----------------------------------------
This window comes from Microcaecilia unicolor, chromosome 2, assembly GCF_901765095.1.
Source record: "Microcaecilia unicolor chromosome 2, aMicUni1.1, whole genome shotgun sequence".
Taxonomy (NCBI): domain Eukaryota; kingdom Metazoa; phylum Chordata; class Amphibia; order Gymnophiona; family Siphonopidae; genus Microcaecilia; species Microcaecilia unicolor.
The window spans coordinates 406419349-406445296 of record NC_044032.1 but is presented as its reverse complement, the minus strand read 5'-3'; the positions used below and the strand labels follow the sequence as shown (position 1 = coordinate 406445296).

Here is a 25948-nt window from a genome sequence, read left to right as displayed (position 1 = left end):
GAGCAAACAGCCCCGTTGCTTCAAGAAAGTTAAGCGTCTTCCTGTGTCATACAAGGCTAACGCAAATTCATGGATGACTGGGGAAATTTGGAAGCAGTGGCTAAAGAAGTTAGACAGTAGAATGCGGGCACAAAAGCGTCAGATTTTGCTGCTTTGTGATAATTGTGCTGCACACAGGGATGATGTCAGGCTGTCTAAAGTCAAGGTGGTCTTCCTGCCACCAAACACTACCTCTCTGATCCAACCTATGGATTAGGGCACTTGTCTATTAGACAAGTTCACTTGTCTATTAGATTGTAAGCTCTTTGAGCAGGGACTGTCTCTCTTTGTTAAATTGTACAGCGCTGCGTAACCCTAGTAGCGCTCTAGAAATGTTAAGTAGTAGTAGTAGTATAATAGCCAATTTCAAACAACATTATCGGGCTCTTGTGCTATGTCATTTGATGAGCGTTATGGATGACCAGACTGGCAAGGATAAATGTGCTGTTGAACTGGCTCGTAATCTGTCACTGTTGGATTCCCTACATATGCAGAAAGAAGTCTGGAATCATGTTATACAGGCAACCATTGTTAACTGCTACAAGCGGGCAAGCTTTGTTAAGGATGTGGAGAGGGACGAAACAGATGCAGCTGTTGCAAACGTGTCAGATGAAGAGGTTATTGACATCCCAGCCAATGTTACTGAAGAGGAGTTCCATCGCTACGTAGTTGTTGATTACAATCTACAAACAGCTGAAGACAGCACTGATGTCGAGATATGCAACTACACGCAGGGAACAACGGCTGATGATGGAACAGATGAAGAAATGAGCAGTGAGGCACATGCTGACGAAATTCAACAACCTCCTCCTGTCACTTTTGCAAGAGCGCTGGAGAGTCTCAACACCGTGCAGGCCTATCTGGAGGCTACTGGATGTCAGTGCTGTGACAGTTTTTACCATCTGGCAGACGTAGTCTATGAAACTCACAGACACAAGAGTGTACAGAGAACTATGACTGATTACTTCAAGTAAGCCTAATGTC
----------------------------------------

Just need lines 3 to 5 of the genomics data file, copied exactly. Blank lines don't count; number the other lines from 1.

Taxonomy (NCBI): domain Eukaryota; kingdom Metazoa; phylum Chordata; class Amphibia; order Gymnophiona; family Siphonopidae; genus Microcaecilia; species Microcaecilia unicolor.
The window spans coordinates 406419349-406445296 of record NC_044032.1 but is presented as its reverse complement, the minus strand read 5'-3'; the positions used below and the strand labels follow the sequence as shown (position 1 = coordinate 406445296).

Here is a 25948-nt window from a genome sequence, read left to right as displayed (position 1 = left end):